5.9    North Yorkshire County Council can claim back funding from the Home Office for ‘exceptional costs’ relating to an individual’s social care support and for the initial costs of special needs provision.


5.10  A number of the adults and children have accessed counselling support through the regional children and families’ specialist mental health service provided by Solace.  This provision allows clients to be fast-tracked for support from trained counsellors (with interpreters) experienced in supporting survivors of persecution and exile.  Some of the Afghan families we have resettled witnessed distressing scenes at Kabul Airport.  Some lost relatives in Afghanistan or became separated from them (including parents and children) during the evacuation.  Many of the families we have resettled are anxious about the wellbeing of their relatives and friends that they have left behind.  A number of the UKRS adults that we have resettled are also survivors of violence and torture.


5.11  Volunteer Support

There are refugee support groups in most of the districts in North Yorkshire.  They provide additional invaluable support including befriending support to the families.  Some of the volunteers are Refugee Council trained volunteers assisted by a Refugee Council Volunteer Co-ordinator. 


5.12  Volunteers have helped families feel more settled in their local area and helped them to develop wider links in their local area.  Some volunteers for instance have signposted families to clubs and activities, including most recently cricket clubs for some of the Afghan arrivals.  Volunteers have also provided conversational English sessions and organised trips and activities.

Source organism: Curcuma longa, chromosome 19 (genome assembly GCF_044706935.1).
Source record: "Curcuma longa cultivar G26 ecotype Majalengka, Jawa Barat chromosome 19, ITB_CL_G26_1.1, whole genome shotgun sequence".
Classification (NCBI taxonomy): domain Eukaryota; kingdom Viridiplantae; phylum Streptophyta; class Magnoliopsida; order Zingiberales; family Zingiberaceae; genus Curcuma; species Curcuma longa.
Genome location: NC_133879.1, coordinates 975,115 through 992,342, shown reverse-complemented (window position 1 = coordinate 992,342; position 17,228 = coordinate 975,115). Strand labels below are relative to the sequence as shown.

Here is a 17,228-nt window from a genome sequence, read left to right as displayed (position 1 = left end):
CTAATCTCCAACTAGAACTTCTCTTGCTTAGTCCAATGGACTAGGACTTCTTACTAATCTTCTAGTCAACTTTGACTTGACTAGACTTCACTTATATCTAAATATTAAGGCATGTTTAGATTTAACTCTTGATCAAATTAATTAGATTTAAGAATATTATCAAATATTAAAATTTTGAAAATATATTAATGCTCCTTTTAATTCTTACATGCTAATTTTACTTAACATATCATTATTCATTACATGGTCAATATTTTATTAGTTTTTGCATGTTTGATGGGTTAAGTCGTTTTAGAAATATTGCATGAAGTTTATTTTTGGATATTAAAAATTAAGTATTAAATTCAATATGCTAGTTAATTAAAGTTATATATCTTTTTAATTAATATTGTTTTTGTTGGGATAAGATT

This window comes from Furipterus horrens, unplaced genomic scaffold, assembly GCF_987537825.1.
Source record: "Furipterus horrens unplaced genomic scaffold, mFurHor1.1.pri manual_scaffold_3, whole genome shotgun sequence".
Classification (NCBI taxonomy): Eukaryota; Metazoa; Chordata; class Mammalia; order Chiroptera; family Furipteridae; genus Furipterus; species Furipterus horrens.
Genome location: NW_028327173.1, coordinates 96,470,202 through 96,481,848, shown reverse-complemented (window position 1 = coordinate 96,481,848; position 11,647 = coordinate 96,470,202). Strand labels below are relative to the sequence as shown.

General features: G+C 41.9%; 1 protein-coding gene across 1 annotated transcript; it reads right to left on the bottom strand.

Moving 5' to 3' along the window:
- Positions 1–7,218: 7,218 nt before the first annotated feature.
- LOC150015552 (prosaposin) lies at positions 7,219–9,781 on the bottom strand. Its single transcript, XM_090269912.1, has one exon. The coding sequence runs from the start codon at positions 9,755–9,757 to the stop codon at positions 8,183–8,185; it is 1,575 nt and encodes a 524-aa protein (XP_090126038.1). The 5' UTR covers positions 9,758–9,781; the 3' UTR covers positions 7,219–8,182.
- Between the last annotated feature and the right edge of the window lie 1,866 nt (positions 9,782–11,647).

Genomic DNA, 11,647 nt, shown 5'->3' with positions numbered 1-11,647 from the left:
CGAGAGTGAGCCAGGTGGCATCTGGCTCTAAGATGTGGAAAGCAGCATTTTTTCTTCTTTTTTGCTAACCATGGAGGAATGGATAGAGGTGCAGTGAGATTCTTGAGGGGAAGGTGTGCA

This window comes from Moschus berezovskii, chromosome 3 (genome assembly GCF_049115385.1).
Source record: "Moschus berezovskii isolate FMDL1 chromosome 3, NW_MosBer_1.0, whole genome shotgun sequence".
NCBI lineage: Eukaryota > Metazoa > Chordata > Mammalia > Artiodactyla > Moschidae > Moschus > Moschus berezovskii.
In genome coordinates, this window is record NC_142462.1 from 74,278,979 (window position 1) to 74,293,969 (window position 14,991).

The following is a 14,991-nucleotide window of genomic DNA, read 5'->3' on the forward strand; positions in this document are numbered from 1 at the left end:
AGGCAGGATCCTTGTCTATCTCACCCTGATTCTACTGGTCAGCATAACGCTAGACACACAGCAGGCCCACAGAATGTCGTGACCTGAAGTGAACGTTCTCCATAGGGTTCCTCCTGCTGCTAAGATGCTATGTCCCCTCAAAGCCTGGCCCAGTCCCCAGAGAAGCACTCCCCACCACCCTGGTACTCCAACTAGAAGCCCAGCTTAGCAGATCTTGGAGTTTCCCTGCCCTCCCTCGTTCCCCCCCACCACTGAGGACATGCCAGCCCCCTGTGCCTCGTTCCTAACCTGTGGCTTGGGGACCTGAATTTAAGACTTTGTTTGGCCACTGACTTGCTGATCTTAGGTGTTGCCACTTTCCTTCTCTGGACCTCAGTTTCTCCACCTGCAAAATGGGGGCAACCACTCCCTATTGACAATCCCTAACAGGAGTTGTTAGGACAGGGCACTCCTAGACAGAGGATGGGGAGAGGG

5.13  Wrap-around support provided in the bridging accommodation hotel:

The range of support includes: 

·           Supporting the families to get their children into local schools as quickly as possible and ahead of government guidance requesting that school-aged children should be in school no later than eight weeks following arrival in the bridging accommodation.  The County Council’s English as an Additional Language Team are providing ongoing support and guidance to schools.   

·           Wrap-around support provided in both hotels by the Refugee Council.  This centres upon helping families with a range of general enquiries and putting them in contact with relevant agencies.  Before the Refugee Council staff were appointed, our Early Help teams visited the hotels to respond to a range of enquiries and concerns that the families had. 

·           Local Job Centre staff have arranged the Universal Credit Claims and provided general advice on employment and training in the UK. 

·           Mental health support has been provided through a tailored approach of group sessions on a range of topics and where required followed up with 1-2-1 support.  However, there is a need for this to continue as and when new arrivals come to the hotel.

·           North Yorkshire Youth and North Yorkshire Sport are providing a range of activities for the children and young people including at weekends and on an evening during the week.   During the summer holiday period this will be increased to three sessions each week in the remaining hotel.   

·           English language classes for the adults provided by our Adult Learning and Skills Service.

·           Home to school/college transport where required i.e. in accordance with the County Council’s normal policy in relation to distance criteria and the age of the child. 

6      Key Implications


Local Member: None. 


Financial:  There are no additional financial implications to North Yorkshire County Council arising directly from this report.  The Home Office funds the UKRS and Afghan refugee resettlement schemes in North Yorkshire.